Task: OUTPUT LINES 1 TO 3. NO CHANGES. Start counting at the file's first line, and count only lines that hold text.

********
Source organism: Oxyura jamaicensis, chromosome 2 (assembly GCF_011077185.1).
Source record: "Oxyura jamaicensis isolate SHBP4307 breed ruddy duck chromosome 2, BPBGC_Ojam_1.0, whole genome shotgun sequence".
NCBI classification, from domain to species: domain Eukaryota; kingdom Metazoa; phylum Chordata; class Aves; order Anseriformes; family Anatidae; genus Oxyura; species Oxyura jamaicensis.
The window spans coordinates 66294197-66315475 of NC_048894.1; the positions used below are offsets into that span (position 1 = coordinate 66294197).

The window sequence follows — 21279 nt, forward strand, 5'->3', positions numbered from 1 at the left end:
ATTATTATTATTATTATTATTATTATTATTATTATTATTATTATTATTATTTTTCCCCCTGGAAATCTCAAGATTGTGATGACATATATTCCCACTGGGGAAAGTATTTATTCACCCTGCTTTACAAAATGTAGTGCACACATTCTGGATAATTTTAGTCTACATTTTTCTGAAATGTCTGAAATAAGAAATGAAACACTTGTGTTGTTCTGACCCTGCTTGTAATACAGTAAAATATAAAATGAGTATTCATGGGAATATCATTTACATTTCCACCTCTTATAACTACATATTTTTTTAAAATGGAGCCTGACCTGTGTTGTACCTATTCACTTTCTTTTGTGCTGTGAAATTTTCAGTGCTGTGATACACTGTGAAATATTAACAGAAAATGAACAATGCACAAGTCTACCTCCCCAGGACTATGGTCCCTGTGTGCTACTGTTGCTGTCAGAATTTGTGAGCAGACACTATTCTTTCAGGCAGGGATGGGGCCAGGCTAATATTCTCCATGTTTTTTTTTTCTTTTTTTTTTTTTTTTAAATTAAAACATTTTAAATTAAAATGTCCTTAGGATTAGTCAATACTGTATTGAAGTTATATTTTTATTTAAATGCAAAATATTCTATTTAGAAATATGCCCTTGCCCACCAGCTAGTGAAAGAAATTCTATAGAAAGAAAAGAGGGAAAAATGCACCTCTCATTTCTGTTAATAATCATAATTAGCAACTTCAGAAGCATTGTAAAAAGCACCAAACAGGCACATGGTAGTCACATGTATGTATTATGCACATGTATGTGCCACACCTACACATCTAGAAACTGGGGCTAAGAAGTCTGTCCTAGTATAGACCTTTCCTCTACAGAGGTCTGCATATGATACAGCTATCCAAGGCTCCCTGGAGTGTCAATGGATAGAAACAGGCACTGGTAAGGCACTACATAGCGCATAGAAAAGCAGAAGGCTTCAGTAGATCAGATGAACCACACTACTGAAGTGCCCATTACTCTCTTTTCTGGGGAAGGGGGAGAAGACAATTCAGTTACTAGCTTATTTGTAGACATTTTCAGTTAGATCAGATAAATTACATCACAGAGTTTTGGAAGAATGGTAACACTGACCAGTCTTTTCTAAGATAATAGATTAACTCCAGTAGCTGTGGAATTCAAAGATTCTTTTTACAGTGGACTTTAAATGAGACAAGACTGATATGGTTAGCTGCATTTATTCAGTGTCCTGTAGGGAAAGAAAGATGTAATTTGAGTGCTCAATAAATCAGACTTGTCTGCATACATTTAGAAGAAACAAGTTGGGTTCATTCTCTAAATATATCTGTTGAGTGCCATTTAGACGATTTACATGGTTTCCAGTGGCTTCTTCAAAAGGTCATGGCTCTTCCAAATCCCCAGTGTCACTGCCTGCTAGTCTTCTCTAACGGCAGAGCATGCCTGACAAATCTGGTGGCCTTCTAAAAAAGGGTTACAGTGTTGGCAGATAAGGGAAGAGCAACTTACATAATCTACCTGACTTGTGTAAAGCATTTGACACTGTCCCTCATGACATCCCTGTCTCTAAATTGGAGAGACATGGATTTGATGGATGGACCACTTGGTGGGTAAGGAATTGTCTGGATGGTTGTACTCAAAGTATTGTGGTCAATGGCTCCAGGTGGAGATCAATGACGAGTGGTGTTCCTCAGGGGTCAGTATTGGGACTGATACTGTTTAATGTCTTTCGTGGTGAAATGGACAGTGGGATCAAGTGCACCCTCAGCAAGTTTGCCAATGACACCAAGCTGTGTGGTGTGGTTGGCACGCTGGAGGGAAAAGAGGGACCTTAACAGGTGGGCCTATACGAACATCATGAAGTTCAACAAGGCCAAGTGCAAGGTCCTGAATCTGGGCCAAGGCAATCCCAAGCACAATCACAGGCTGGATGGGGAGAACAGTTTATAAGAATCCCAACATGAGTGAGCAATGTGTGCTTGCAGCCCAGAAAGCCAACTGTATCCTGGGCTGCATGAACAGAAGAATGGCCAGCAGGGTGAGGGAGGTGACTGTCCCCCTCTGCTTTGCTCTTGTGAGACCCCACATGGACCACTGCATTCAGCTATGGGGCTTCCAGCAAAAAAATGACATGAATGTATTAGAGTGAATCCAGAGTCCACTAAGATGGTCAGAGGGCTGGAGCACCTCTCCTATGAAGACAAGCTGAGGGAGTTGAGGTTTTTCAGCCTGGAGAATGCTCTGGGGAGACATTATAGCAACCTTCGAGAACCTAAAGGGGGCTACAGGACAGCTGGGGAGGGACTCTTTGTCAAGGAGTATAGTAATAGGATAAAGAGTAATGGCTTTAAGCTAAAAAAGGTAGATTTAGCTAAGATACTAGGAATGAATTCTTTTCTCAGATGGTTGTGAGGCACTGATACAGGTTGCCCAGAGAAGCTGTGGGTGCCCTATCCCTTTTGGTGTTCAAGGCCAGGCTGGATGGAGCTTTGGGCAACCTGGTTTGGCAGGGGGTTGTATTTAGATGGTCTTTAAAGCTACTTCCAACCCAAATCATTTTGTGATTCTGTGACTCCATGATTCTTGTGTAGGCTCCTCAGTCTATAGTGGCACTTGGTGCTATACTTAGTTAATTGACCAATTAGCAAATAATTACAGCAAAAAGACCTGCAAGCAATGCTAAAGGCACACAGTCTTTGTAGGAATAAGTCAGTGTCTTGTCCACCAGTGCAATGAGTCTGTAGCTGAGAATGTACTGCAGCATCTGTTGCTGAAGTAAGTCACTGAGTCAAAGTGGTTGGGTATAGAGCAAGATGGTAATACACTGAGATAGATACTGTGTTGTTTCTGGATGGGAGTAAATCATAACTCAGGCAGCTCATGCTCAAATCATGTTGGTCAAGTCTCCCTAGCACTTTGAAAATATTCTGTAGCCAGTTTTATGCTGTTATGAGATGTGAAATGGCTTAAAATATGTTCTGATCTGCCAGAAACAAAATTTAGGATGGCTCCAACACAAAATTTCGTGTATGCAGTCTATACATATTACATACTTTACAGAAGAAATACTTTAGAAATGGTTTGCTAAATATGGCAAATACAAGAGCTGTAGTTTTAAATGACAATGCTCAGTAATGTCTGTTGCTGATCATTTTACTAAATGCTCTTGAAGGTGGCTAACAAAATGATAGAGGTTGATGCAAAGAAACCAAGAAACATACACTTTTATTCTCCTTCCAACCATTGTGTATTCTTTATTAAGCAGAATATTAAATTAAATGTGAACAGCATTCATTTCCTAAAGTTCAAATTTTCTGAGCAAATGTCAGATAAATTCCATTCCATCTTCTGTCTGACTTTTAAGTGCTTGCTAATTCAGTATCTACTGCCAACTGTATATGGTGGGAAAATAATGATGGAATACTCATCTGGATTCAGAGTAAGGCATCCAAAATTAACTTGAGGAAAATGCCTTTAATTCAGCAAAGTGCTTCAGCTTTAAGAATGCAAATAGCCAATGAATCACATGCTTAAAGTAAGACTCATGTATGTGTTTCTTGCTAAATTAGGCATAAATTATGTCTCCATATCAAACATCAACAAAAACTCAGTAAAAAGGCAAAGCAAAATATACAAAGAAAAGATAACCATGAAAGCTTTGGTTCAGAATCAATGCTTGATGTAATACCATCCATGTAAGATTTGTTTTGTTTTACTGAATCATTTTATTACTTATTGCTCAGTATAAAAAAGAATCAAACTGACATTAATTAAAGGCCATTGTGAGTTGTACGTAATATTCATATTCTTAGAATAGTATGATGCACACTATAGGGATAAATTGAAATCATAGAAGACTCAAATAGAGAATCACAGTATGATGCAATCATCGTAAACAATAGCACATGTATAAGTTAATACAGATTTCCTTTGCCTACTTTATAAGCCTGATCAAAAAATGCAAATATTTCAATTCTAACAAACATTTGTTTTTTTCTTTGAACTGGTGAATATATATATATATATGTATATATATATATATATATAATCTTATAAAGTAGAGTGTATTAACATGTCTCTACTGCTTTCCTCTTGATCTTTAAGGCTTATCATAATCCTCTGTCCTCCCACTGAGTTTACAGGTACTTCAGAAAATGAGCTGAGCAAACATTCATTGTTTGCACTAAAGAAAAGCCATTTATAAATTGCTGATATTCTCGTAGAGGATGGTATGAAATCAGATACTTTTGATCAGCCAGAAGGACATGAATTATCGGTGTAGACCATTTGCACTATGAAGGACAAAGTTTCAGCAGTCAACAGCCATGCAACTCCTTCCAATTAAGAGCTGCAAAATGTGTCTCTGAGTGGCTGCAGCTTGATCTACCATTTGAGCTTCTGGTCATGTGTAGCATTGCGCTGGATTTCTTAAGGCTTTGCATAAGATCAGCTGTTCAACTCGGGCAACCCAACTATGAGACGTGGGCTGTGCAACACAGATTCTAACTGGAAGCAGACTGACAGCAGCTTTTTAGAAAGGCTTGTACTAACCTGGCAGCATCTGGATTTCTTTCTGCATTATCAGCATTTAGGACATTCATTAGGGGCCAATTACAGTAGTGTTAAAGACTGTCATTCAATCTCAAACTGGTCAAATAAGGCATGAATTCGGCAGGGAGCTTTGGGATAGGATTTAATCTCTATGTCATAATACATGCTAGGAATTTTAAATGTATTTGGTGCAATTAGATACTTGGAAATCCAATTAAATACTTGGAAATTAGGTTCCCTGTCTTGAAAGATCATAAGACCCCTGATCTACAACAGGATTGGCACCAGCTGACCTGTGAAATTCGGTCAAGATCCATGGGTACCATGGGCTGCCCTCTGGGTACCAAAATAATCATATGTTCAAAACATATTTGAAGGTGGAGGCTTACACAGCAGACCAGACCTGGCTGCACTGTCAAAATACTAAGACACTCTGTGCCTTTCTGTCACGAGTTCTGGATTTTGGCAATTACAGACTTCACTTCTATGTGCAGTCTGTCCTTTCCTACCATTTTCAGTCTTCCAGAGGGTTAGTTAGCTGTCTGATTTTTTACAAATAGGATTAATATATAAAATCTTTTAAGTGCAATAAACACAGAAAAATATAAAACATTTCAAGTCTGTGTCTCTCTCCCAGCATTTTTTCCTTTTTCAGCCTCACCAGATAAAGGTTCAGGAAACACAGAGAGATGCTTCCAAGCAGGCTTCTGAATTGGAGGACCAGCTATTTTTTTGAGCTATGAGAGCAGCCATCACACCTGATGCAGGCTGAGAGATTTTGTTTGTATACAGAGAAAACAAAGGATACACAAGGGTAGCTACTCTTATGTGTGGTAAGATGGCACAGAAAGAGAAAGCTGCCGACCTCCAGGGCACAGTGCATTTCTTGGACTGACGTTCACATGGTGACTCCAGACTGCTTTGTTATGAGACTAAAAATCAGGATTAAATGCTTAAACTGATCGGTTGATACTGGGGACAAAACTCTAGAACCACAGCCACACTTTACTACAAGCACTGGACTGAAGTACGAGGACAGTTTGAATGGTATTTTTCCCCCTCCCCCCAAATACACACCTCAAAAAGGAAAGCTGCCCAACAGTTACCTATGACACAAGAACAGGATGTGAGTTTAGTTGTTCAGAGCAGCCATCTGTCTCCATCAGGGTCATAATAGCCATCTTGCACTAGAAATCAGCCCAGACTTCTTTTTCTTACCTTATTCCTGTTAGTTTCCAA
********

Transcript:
Source organism: Oxyura jamaicensis, chromosome 2 (assembly GCF_011077185.1).
Source record: "Oxyura jamaicensis isolate SHBP4307 breed ruddy duck chromosome 2, BPBGC_Ojam_1.0, whole genome shotgun sequence".
NCBI classification, from domain to species: domain Eukaryota; kingdom Metazoa; phylum Chordata; class Aves; order Anseriformes; family Anatidae; genus Oxyura; species Oxyura jamaicensis.